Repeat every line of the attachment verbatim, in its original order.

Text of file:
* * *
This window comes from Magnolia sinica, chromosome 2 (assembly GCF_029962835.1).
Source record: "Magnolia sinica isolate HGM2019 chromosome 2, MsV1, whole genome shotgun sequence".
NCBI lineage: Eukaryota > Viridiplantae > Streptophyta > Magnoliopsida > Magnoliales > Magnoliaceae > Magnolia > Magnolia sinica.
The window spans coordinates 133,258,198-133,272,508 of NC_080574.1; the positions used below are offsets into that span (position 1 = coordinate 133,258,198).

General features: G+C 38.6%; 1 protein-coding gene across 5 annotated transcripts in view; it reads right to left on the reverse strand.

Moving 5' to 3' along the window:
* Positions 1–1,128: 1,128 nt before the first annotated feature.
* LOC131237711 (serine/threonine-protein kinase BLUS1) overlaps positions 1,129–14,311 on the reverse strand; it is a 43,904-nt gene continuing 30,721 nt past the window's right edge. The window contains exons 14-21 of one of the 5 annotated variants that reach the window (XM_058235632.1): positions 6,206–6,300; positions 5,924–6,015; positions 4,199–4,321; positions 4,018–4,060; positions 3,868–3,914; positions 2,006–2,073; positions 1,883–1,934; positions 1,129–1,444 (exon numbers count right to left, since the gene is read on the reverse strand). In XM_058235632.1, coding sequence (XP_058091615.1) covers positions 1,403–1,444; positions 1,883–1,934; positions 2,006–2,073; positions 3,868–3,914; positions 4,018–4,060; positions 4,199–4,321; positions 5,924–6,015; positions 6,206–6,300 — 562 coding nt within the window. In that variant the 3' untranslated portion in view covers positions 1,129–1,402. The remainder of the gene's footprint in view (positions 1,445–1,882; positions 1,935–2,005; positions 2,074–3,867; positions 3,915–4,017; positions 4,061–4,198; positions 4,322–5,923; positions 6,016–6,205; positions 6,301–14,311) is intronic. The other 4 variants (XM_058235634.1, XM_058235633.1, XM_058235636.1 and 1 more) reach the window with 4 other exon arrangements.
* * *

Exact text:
This window comes from Magnolia sinica, chromosome 2 (assembly GCF_029962835.1).
Source record: "Magnolia sinica isolate HGM2019 chromosome 2, MsV1, whole genome shotgun sequence".
NCBI lineage: Eukaryota > Viridiplantae > Streptophyta > Magnoliopsida > Magnoliales > Magnoliaceae > Magnolia > Magnolia sinica.
The window spans coordinates 133,258,198-133,272,508 of NC_080574.1; the positions used below are offsets into that span (position 1 = coordinate 133,258,198).

General features: G+C 38.6%; 1 protein-coding gene across 5 annotated transcripts in view; it reads right to left on the reverse strand.

Moving 5' to 3' along the window:
* Positions 1–1,128: 1,128 nt before the first annotated feature.
* LOC131237711 (serine/threonine-protein kinase BLUS1) overlaps positions 1,129–14,311 on the reverse strand; it is a 43,904-nt gene continuing 30,721 nt past the window's right edge. The window contains exons 14-21 of one of the 5 annotated variants that reach the window (XM_058235632.1): positions 6,206–6,300; positions 5,924–6,015; positions 4,199–4,321; positions 4,018–4,060; positions 3,868–3,914; positions 2,006–2,073; positions 1,883–1,934; positions 1,129–1,444 (exon numbers count right to left, since the gene is read on the reverse strand). In XM_058235632.1, coding sequence (XP_058091615.1) covers positions 1,403–1,444; positions 1,883–1,934; positions 2,006–2,073; positions 3,868–3,914; positions 4,018–4,060; positions 4,199–4,321; positions 5,924–6,015; positions 6,206–6,300 — 562 coding nt within the window. In that variant the 3' untranslated portion in view covers positions 1,129–1,402. The remainder of the gene's footprint in view (positions 1,445–1,882; positions 1,935–2,005; positions 2,074–3,867; positions 3,915–4,017; positions 4,061–4,198; positions 4,322–5,923; positions 6,016–6,205; positions 6,301–14,311) is intronic. The other 4 variants (XM_058235634.1, XM_058235633.1, XM_058235636.1 and 1 more) reach the window with 4 other exon arrangements.